Ransomware – As most already know from the well-publicized Wannacry and Petya ransomware attacks that struck across Europe, the risk for data loss or data exploitation is great. These attacks most commonly enter networks through a malicious attachment or link in a targeted phishing email. Data being held at ransom with the risk of being stolen, deleted or damaged is a major risk that companies must mitigate under GDPR through proper email security features and policies.
Advanced persistent threats (APT) – is a network breach where an attacker gains access to the network and dwells there for a long period of time, collecting data, causing damage or just waiting for the right time to strike. These attacks commonly first enter a network through a malicious link or attachment in an email that contains malware of the APT.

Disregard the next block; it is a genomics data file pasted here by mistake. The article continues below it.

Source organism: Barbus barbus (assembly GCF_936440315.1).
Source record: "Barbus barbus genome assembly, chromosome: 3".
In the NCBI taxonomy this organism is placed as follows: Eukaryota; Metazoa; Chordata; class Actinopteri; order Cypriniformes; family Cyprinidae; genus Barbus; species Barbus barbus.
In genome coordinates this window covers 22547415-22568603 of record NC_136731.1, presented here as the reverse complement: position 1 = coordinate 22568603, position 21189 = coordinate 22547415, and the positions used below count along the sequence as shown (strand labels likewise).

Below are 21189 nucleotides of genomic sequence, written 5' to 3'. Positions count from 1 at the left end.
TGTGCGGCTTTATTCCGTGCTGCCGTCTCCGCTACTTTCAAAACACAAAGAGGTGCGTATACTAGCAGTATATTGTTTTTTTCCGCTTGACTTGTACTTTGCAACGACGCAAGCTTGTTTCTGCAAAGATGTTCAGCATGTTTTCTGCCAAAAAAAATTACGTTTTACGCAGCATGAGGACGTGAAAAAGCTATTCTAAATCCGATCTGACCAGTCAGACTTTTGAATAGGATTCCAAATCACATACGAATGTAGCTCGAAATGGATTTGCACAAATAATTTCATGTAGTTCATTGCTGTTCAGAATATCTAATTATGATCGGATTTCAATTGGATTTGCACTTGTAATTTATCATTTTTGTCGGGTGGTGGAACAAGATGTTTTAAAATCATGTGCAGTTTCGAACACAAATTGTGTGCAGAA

Keyloggers – these threats track all keystrokes of a victim’s computer to mine confidential information and steal passwords. These are typically hidden within malicious email attachments and links. They can be hard to detect once they are successfully installed on a victim’s network and sometimes are used as a gateway to gain information needed for more sophisticated attacks.
GDPR addresses two requisite categories of changes: human changes and technological changes.
The human changes include the need to hire a data protection officer whose job it is to handle sensitive data. Also, companies must institute training for all personnel. Under article 35, organizations will be mandated to complete Data Protection Impact Assessments (DPIAs). These assessments are a process that helps you identify, assess and mitigate privacy risks from data. DPIAs are mandatory under GDPR.
The technological changes include things like proper data classification, data storage, data transfer limitations, and data loss prevention.